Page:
El Cortez Is the Anti-Tex-Mex Joint Brooklyn’s Been Waiting For

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But there are nachos, of course.
But there are nachos, of course. Photo: Melissa Hom

After teasing a menu of Mexican barbecue last fall, fried-chicken wizard Stephen Tanner and piña colada advocate Chris Young have quietly opened El Cortez, their south-of-the-border follow-up to the Commodore, in Bushwick. Over three years in the making, the colorful, bi-level restaurant sports a bar on each floor, a patio for drinking Zombies in the moonlight, and the capacity for just under a couple hundred revelers. Like the Commodore, there’s no unifying theme tying El Cortez together. The owners aren’t trying to mime Mexican restaurants of any era but just mesh together a bunch of things they like.

“I keep hearing about Tex-Mex and it’s almost never good,” says Tanner, echoing the sentiment of many critics around town. So instead, his menu focuses on what he calls “all three Mexicans”: hot plate, American Mexican, and Mexican-Mexican. There’s no fried-chicken queso or chile con carne, just things that Tanner and his co-chefs, Dennis Spina (Roebling Tea Room, River Styx) and Yvon de Tassigny (the opening chef at Saint Anselm) really love, like Mission-style burritos, loaded “All-American” tacos (“I’m not going to compete with the tortilla people down the street, I love those guys”), and a chimichanga ("I’m opposed to a deep-fried burrito, but Dennis, one of my oldest friends, makes it and people like it”). There’s also a cheeseburger, because who cares? And barbecue will come once Tanner gets the restaurant’s smoker situation figured out (they scrapped their original one since the only noteworthy thing it could produce was ribs).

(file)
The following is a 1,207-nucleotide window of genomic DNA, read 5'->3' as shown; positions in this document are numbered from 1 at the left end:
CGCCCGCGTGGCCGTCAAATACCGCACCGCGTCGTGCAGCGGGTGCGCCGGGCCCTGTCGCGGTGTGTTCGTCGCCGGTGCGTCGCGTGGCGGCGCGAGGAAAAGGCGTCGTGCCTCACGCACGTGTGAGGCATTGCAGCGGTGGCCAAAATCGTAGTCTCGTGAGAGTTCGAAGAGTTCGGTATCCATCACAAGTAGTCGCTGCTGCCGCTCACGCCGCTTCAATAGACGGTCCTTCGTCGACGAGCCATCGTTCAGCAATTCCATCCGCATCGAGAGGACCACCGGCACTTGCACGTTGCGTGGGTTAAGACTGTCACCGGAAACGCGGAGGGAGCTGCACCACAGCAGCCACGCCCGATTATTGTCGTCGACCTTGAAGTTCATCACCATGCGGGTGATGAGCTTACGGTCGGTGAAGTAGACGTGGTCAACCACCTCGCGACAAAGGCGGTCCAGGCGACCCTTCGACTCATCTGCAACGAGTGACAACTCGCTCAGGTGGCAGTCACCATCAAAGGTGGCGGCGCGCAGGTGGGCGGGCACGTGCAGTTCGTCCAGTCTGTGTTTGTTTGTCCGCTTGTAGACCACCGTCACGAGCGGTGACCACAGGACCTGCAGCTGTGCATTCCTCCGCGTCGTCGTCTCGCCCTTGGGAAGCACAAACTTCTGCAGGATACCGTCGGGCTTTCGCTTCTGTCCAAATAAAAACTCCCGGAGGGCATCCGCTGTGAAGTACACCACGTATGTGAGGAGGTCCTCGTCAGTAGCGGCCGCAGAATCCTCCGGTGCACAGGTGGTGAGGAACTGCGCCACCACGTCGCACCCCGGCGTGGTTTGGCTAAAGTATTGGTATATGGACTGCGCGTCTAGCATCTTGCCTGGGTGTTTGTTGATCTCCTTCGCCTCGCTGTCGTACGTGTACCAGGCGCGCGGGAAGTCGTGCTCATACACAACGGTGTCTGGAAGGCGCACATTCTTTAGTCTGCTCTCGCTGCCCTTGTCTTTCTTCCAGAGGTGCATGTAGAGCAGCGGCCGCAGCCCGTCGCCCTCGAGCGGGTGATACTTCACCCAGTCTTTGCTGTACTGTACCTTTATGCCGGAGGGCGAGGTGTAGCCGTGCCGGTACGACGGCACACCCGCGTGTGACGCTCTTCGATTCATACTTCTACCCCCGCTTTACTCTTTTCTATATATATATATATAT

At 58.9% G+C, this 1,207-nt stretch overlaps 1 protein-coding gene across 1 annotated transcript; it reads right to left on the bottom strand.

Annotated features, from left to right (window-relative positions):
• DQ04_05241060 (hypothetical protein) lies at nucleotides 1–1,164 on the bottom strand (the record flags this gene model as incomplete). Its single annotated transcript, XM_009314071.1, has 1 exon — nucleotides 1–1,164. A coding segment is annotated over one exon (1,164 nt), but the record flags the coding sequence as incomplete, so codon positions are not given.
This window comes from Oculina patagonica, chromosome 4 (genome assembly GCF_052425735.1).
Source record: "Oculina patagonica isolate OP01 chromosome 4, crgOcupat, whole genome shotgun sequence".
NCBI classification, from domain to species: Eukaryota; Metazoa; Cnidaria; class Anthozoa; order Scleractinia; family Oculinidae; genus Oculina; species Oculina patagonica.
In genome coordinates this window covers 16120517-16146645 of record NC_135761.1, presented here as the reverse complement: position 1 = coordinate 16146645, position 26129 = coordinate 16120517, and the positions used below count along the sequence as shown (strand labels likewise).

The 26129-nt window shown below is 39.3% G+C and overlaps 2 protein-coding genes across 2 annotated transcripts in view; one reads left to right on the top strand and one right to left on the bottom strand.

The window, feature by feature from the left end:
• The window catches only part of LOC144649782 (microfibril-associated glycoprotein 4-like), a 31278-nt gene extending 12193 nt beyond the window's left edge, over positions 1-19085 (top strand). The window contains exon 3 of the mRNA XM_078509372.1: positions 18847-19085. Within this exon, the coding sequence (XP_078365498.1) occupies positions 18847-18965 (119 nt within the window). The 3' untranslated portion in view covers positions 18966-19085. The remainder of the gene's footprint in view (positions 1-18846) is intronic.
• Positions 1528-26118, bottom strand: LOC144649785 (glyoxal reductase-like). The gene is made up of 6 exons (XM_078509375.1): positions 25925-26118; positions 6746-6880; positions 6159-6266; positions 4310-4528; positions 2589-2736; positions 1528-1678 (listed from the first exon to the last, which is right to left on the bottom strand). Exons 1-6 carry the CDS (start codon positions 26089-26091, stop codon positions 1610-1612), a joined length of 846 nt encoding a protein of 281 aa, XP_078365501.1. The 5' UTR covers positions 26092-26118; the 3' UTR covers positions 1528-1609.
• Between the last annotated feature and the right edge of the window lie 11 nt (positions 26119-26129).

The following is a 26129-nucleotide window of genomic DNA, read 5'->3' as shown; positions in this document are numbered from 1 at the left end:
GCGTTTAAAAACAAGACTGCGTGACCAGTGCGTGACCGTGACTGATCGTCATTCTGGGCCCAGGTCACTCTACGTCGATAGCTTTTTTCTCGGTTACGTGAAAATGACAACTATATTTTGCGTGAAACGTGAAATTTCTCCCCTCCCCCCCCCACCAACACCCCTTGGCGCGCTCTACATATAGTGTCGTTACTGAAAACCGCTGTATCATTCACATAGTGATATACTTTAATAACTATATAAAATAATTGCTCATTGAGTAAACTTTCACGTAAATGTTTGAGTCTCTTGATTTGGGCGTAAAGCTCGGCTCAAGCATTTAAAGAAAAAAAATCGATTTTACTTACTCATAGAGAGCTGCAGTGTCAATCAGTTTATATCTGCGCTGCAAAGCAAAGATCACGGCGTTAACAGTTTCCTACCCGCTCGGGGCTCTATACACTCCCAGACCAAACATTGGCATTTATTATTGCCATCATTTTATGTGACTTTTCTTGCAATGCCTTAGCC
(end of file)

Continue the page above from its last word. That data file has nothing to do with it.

The single dish that has Tanner the most excited, though, is the one that will bring you right back to Taco Tuesday: “You should see the taco salad; it’s kind of my proudest moment,” he says. “You shouldn’t even eat it; you should just stare at it. It’s art.”

Like at the Commodore, Young’s cocktails, which run between $8 and $11, will lean heavily in the direction of Tiki and the kind of lowbrow drinks that caused the cocktail revolution. Classic drinks your grandpa definitely drank, like the piña colada and rum punch, made with quality ingredients and a whole lot of trial and error. “The key with all those drinks,” Young says, “is you just have to drink a thousand of them to get them right.”

“We pushed further with the drinks, food, and décor, because we realized we didn’t need a thematic connection — it’s just things we like, a kind of fantasy-island thing,” Young says. “Sure, you can have a Louisiana-style place and serve po’boys and call it Crawdady’s and have kitsch on wall. But that’s not interesting to me.”

As for what kind of place they hope El Cortez will turn out to be, Tanner knows exactly what he wants: “Hopefully everyone will get drunk and not throw up,” he says.

Ready to party.
Ready to party. Photo: Melissa Hom
Tanner's taco salad is made with ground beef, black olives, lettuce, cheddar, sour cream, tomato, and beans.
Tanner's taco salad is made with ground beef, black olives, lettuce, cheddar, sour cream, tomato, and beans. Photo: Melissa Hom
A "play on the Orange Julius," the Orange Julio is made with gin, elderflower liqueur, Aperol, and freshly squeezed orange juice.
A "play on the Orange Julius," the Orange Julio is made with gin, elderflower liqueur, Aperol, and freshly squeezed orange juice. Photo: Melissa Hom
And, what is likely the cocktail world's most maligned drink: the frozen mojito.
And, what is likely the cocktail world's most maligned drink: the frozen mojito. Photo: Melissa Hom
The Singapore Sling is made with gin, cherry Heering, Bénédictine, and pineapple and lime juice.
The Singapore Sling is made with gin, cherry Heering, Bénédictine, and pineapple and lime juice. Photo: Melissa Hom

Menu [PDF]

El Cortez, 17 Ingraham St., 347-599-2976

El Cortez Is the Anti-Tex-Mex Joint Brooklyn’s Been Waiting For